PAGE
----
The worst aspect of the book, imo, is the love triangle. Of course, love triangles are dangerous, because, when done wrong, they make the reader want to *headdesk* all over the place. Well, this one did not work for me, probably partially because I really didn't care if the heroine found happiness. Not only that, but I don't have much more interest in either of the guys involved in the triangle. I suspect that I'm supposed to ship her with Jost (these names!), and he is the 'better' guy, but meh. Erik (what did he do to get a normal name?) probably would be my choice if I had to pick one, just because he seems like the underdog. The moment I entirely gave up on this was this: at the end of one chapter, Adelice makes out with one of the guys, then, in the next chapter, she finds out the other guy had a romantic past and got jealous. *throws up hands* And, of course, anytime she seems close to making a decision, based on syrupy protestations of needing to be with one of the guys, she'll suddenly start thinking maybe she's not so sure.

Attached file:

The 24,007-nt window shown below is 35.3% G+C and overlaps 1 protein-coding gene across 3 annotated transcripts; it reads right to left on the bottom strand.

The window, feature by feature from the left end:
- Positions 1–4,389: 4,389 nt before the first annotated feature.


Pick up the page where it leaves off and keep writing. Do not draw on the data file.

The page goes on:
The most interesting characters were not the main ones. Loricel is my personal favorite. She's clever, kooky and has shades of grey to her personality. Maela and Cormac make stellar villains, of different kinds and powers. I definitely want to throw both of them across Arras. Cormac seriously creeps me out, which is a good sign in a villain.
Crewel was not the book for me, and I don't plan to continue with this series, unless I see reviews that convince me otherwise by other people who felt meh about this one. Will you like it? Maybe. If you read more for world building than for characters, you could potentially love Crewel.
One thing that really bothered me about Crewel was all of the talk about gowns and cosmetics. The Spinsters live a very glamorous lifestyle, but why? Their clothes and makeup didn’t add anything to the story except a bunch of empty words. I much rather would have been reading more about their job and the compound. They can manipulate space and time, so who cares what they’re wearing?! Even Adelice doesn’t care very much about the glitz and glamor, so why does the author spend so much time talking about it? It just became irritating about a third of the way in.